Appeal from an order of the Family Court, Erie County (Patricia A. Maxwell, J.), entered April 21, 2009 in a proceeding pursuant to Family Court Act article 10. The order, inter alia, terminated the parental rights of respondent.
Published by New York State Law Reporting Bureau pursuant to Judiciary Law § 431.
This opinion is uncorrected and subject to revision before publication in the Official Reports.
PRESENT: SCUDDER, P.J., MARTOCHE, SCONIERS, GREEN, AND GORSKI, JJ.
It is hereby ORDERED that the order so appealed from is unanimously affirmed without costs.
Respondent mother appeals from an order terminating her parental rights with respect to her son on the ground of permanent neglect. The child was placed in foster care 10 days after his birth as a result of positive toxicology reports indicating that a variety of substances were found in his system at birth, including prescribed medication that the mother ingested during her pregnancy. Contrary to the mother's contention, Family Court did not abuse its discretion in refusing to enter a suspended judgment (see Matter of Arella D.P.-D., 35 AD3d 1222, lv denied 8 NY3d 809). Although the mother had made progress in completing the requirements of petitioner's plan for services and had discontinued the use of prescribed pain medication, that progress was made after the petition was filed, and she failed to complete those requirements during the 10 months from the time the petition was filed and the hearing was concluded (cf. Matter of Christopher C., 58 AD3d 622, 623-624). The record supports our conclusion that " [t]he progress made by [the mother] in the months preceding the dispositional determination was not sufficient to warrant any further prolongation of the child's unsettled familial status' " (Matter of Roystar T., 72 AD3d 1569, 1569). The court's determination that it was in the child's best interests to be adopted by the foster parents with whom he had lived since his birth rather than to be returned to the mother is entitled to great deference (see Matter of Kyle S., 11 AD3d 935).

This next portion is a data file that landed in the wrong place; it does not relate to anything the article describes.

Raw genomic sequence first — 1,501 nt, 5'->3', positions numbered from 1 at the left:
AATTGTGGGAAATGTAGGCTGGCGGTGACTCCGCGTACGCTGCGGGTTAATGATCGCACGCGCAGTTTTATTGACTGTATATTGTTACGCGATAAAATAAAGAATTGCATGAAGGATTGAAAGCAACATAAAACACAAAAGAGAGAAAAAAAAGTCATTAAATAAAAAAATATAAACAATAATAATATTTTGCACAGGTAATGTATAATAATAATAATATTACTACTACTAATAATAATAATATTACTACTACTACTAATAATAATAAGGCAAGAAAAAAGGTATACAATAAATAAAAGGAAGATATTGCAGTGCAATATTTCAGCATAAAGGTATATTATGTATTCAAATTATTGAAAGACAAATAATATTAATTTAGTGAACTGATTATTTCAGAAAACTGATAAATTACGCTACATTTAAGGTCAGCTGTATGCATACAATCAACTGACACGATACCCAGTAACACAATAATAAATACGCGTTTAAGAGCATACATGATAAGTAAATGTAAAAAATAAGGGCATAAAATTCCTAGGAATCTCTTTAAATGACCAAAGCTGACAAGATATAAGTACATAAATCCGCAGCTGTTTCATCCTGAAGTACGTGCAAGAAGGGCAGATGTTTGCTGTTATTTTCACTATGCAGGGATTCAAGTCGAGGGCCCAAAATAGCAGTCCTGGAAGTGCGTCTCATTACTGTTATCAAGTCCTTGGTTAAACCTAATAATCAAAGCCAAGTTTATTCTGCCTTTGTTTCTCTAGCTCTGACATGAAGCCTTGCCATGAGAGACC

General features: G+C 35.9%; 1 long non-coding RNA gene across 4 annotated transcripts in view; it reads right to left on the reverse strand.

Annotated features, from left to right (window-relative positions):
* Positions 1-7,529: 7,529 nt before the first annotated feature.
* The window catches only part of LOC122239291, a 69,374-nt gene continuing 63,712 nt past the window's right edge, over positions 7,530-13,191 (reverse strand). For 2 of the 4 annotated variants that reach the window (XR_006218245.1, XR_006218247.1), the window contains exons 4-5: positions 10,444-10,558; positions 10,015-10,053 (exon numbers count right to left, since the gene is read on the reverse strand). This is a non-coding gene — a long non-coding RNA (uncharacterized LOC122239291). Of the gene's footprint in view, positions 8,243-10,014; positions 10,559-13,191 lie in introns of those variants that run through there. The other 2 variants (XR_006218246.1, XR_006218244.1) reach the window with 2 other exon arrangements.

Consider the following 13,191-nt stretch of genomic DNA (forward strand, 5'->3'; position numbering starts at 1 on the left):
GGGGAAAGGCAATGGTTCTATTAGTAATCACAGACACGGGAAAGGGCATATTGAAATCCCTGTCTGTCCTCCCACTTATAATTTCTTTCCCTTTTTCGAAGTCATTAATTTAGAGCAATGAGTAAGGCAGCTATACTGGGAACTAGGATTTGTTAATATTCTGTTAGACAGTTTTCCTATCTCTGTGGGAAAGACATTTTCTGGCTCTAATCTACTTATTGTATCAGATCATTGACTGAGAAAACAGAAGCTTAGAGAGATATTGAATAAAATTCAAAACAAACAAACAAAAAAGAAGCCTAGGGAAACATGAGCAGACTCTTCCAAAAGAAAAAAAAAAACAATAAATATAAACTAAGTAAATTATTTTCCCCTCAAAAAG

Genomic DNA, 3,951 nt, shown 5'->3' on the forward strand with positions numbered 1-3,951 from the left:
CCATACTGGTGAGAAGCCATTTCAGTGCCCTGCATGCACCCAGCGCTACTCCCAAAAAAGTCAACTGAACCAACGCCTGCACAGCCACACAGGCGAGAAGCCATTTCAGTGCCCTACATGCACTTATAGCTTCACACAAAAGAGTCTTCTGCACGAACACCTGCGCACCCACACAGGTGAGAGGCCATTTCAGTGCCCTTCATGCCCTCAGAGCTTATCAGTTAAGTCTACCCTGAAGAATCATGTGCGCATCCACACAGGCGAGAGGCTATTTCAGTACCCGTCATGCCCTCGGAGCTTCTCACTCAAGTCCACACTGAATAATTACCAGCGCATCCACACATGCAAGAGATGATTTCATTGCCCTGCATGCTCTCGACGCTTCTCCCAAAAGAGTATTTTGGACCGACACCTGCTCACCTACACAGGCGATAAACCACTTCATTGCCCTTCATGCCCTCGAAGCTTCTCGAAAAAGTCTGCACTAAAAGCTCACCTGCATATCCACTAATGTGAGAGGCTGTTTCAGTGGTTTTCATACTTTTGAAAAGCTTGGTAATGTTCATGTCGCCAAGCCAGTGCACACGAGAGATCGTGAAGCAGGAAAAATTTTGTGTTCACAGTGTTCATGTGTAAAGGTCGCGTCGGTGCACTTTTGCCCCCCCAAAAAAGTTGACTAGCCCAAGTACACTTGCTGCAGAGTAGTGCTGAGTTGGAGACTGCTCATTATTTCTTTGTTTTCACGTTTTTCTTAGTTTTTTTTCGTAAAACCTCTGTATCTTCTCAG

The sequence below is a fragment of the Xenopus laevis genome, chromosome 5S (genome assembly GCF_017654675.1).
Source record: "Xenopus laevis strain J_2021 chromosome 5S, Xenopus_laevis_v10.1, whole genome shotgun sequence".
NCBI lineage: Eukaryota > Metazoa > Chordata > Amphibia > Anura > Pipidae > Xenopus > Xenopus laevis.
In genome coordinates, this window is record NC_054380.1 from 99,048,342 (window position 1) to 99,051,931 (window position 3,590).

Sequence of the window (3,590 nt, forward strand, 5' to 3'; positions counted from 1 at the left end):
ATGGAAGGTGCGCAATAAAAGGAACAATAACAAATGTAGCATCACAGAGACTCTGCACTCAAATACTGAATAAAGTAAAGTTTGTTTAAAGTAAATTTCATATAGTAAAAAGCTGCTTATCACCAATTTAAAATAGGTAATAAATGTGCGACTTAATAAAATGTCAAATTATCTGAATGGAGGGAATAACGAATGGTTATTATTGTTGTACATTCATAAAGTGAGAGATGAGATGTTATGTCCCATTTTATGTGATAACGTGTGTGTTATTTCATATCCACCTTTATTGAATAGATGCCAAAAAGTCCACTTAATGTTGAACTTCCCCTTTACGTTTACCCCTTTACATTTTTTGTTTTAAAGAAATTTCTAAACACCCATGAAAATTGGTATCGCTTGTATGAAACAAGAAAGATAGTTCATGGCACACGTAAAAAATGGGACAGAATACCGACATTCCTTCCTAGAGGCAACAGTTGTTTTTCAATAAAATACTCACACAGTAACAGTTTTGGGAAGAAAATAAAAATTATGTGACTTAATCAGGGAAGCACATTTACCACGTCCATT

We reject the further contention of the mother that she was denied effective assistance of counsel. It is axiomatic that, "because the potential consequences are so drastic, the Family Court Act affords protections equivalent to the constitutional standard of effective assistance of counsel afforded defendants in criminal proceedings' " (Matter of James R., 238 AD2d 962, 963; see Matter of Sarah A., 60 AD3d 1293, 1294-1295). The record establishes that the mother's attorney effectively cross-examined petitioner's witnesses. Furthermore, the mother's attorney called several witnesses and effectively demonstrated that the inability of the mother to care for her son was related to prescribed pain medication, that she was no longer taking that medication, that she had progressed in completing the requirements of petitioner's plan for services and that she visited her son consistently in the several months preceding the dispositional determination. We conclude that the mother failed to " demonstrate the absence of strategic or other legitimate explanations' for counsel's alleged shortcomings" and that the mother received meaningful representation (People v Benevento, 91 NY2d 708, 712; see generally James R., 238 AD2d 962).
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